We have chosen to include pilgrimage in our youth programme and I will explain why next week. This week I will give you a little bit of background about what I understand about pilgrimage.
The dictionary describes pilgrimage as a journey, especially a long one, made to some sacred place as an act of religious devotion.
The Beginning of Pilgrimage
The Bible is littered with stories of long journeys to sacred places or that have a deeper spiritual meaning.
- The story of Abraham journeying in the promise of new lands and numerous descendants.
- The story of the Exodus and the Israelite nation walking through the wilderness for 40 years in penance for their lack of faith. On this journey they are strangers in the land. They see hardship and God’s provision and this is often seen as reflection for our own Christian lives as we journey through life towards heaven.
- Then when Solomon built the temple in Jerusalem it became a requirement for all male Israelites to make the journey there for Passover, the Feast of Weeks and the Feast of Booths. Many years later, we read about Jesus, at only 12 years old, making the 85 mile journey from Nazareth to Jerusalem (and another 85 miles back again) as an act of pilgrimage to celebrate the passover.
- Jesus spent 40 days wandering in the wilderness, a time of solitude, a time to wrestle with the enemy and time to prepare for a new part of his life.
- The journey that Jesus took, to Jerusalem and then to the cross and onto the Garden of Gethsemane is accompanied by incredible suffering and injustice but climaxes with salvation and new life.
After Pentecost, God no longer resided only in the Temple in Jerusalem. He was now available everywhere and the need for pilgrimage to a sacred place was no longer necessary. It was the Emperor Constantine in the 4th Century, who was used to pagan practices, who created a ‘Holy Land’ and a network of shrines and relics for Christians to visit and to touch. This has created controversy ever since because why would you need to travel to encounter God when he is everywhere.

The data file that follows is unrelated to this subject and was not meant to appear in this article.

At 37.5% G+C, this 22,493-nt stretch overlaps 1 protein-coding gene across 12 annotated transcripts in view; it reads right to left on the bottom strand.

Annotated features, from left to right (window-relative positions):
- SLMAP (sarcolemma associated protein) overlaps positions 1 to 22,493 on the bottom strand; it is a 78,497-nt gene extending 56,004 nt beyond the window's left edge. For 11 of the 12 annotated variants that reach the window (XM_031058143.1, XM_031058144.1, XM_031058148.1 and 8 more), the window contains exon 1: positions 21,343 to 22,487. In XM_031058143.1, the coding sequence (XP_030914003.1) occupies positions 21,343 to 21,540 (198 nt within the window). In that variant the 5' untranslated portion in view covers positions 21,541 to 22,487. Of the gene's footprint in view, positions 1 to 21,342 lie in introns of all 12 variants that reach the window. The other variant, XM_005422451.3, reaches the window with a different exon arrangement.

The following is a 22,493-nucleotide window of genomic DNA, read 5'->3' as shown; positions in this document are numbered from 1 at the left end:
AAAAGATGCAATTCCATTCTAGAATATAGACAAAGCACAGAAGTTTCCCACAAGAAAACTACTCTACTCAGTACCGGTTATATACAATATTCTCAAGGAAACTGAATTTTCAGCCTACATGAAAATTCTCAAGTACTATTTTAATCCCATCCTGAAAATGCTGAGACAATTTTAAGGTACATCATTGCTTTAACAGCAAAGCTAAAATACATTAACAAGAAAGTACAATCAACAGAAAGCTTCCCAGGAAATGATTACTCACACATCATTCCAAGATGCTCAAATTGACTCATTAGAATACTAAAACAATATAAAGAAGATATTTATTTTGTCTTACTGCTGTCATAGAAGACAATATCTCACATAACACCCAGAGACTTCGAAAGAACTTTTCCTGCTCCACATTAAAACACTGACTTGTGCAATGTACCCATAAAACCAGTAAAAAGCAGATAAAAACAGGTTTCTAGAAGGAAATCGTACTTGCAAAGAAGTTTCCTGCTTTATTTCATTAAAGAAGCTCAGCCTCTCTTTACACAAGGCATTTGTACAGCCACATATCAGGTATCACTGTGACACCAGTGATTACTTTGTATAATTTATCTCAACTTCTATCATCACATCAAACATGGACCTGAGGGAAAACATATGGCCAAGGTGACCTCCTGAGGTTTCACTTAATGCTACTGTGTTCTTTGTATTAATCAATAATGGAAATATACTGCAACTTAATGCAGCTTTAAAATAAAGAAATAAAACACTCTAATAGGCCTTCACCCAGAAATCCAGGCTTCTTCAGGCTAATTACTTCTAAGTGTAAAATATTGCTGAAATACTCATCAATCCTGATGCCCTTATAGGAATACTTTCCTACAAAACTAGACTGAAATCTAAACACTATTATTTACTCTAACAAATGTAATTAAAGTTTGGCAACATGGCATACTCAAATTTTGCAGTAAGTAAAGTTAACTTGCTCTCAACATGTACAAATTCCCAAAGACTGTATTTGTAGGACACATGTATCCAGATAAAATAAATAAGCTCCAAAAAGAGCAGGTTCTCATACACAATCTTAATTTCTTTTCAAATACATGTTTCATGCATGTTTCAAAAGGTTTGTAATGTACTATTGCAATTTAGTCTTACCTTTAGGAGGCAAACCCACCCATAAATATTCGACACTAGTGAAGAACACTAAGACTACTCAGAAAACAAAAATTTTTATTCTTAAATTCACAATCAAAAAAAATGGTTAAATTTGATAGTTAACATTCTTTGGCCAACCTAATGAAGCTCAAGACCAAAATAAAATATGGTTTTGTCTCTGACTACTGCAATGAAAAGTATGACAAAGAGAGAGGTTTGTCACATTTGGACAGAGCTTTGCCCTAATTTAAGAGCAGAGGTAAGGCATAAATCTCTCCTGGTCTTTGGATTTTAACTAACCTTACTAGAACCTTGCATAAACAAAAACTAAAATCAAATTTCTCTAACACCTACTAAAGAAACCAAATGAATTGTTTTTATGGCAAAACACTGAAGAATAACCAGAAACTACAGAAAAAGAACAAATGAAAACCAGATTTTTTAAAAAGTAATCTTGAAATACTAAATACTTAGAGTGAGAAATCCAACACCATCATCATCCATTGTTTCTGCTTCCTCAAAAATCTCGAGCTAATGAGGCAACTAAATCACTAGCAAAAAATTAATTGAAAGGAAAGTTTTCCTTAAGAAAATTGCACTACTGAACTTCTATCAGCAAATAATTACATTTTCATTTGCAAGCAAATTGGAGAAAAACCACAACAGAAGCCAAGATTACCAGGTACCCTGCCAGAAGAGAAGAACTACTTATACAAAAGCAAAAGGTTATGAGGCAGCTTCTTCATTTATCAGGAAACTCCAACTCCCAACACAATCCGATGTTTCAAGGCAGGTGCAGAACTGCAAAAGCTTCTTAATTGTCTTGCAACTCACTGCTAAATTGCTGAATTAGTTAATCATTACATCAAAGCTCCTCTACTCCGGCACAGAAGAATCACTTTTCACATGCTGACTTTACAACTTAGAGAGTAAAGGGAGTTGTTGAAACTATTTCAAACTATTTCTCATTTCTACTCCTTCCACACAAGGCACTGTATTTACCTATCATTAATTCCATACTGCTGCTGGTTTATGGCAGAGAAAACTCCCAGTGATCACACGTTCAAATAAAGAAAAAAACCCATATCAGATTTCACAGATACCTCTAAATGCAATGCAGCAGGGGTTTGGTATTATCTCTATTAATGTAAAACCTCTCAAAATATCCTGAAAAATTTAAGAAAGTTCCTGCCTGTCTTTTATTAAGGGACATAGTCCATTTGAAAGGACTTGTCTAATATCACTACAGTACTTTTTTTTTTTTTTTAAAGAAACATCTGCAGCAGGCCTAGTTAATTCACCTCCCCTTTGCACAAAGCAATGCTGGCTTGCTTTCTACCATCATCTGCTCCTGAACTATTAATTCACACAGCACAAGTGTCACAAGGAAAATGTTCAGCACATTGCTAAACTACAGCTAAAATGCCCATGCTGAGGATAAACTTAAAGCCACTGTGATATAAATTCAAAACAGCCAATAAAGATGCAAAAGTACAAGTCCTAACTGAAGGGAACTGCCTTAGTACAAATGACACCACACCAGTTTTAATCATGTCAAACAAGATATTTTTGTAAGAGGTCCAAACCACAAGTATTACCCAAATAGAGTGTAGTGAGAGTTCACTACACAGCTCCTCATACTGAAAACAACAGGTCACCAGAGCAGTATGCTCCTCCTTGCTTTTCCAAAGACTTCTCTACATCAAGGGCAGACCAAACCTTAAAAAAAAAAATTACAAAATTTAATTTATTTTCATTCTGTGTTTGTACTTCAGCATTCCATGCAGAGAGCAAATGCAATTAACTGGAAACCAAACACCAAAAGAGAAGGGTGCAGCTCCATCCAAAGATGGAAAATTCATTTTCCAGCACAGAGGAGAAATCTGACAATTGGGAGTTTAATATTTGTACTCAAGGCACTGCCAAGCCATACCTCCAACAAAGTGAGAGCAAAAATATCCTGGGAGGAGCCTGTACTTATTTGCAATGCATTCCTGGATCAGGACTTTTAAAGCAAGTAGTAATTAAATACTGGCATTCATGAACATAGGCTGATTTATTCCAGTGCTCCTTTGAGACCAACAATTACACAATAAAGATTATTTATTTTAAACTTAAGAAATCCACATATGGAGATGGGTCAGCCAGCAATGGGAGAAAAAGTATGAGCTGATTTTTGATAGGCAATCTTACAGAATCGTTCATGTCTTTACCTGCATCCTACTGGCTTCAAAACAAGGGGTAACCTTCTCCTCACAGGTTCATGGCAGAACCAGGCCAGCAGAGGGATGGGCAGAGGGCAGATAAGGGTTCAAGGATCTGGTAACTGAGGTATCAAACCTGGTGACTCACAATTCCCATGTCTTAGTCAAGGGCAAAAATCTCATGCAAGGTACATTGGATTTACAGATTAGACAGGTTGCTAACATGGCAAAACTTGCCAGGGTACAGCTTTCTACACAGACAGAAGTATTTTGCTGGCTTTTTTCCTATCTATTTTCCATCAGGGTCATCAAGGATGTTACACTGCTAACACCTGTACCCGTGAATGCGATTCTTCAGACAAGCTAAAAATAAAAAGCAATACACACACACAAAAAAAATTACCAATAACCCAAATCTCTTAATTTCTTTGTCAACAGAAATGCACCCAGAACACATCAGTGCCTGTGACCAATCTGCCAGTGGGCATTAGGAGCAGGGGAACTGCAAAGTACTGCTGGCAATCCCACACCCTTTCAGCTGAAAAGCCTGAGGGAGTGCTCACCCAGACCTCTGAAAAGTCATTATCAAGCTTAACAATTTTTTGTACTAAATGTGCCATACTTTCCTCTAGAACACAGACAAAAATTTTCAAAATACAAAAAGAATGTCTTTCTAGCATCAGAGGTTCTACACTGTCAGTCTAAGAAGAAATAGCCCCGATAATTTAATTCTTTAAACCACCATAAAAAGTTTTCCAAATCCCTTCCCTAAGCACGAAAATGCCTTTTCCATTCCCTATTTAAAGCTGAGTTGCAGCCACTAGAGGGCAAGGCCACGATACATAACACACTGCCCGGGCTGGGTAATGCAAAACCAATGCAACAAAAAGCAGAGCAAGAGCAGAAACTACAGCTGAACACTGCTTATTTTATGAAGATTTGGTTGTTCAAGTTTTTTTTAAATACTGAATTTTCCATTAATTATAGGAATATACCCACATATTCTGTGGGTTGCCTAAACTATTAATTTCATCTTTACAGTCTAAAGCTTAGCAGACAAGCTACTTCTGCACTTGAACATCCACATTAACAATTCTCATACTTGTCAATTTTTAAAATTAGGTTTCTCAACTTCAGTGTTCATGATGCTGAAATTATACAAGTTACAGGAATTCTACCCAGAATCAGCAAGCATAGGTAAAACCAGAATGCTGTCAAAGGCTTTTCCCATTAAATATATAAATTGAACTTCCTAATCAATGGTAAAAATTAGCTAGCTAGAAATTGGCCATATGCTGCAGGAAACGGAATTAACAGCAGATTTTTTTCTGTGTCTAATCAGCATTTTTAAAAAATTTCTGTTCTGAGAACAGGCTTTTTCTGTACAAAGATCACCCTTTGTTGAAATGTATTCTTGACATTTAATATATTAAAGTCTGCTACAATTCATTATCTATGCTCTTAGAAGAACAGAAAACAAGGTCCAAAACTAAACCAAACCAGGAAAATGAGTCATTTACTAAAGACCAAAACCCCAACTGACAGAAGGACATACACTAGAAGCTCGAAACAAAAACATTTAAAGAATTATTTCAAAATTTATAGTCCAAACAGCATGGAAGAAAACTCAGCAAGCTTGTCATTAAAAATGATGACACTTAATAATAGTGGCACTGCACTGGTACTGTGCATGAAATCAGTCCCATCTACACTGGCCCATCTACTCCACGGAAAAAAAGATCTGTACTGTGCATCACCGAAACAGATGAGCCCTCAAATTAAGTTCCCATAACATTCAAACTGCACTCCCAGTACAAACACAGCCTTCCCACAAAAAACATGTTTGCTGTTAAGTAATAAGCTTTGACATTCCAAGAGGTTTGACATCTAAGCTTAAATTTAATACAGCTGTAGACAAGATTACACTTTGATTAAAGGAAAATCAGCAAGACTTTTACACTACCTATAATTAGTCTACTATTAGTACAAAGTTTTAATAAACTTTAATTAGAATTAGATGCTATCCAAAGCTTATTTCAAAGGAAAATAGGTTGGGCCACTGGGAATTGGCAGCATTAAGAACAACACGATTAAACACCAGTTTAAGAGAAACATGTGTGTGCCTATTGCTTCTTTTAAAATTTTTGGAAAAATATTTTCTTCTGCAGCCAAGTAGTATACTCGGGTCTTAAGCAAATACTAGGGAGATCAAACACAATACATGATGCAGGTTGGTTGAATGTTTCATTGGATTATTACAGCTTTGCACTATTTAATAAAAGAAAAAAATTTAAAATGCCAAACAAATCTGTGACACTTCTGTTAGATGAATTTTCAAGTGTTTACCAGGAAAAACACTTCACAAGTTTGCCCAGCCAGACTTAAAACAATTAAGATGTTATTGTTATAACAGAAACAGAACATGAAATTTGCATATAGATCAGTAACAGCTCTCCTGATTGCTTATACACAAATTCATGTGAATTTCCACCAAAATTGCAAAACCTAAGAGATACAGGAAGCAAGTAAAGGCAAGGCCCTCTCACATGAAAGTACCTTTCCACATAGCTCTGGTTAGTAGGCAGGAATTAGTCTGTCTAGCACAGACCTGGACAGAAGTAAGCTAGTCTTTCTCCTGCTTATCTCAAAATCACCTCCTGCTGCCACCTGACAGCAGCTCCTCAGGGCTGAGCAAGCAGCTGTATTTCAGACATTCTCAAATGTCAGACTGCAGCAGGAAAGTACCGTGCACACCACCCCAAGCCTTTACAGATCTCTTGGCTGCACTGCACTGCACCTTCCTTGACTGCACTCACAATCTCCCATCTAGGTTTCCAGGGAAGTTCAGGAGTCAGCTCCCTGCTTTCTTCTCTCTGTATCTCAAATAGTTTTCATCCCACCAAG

Potted History Of Pilgrimage In The UK
Over the centuries, pilgrimage in the UK has gone in and out of fashion. From the early Anglo Saxons Christians believed that life was pilgrimage, a journey from birth to death. Many also practised pilgrimage to holy sites in the UK and overseas.
The reformation was a watershed time for pilgrimage. In the 1500’s It was declared that all pilgrimages should be stopped as they were not good, the Bible does not command us take part in a pilgrimage and they gave people an opportunity to sin! Many English shrines, statues and relics were destroyed or discredited. For protestants, journeying to a holy place stopped and instead, people focussed on an inner pilgrimage. This inner journey focussed on life as a pilgrimage and pilgrimage themes began to emerge in writings. John Bunyan’s Pilgrims Progress is a good example of this.
Journeys to Rome or Jerusalem continued but focussed far more on a cultural experience than a spiritual one.
Curiosity for travel increased in the 1800s fuelled by archeological discoveries in Egypt and Israel. This was less about pilgrimage and more about tourism. Then in 1869 Thomas Cook took his first tour to the Holy Land and began to popularise modern tourism. By the early 1900s, sacred sites in the UK were again attracting large numbers of visitors. Places like Iona, Canterbury and Walsingham among the most popular. Some cathedrals also revived the notion of issuing pilgrim badges to visiting pilgrims.
Today believers and non-believers alike journey to churches, cathedrals and other holy places for all manner of reasons. Pilgrims and tourists rub shoulders with each other to experience the atmosphere of holy places.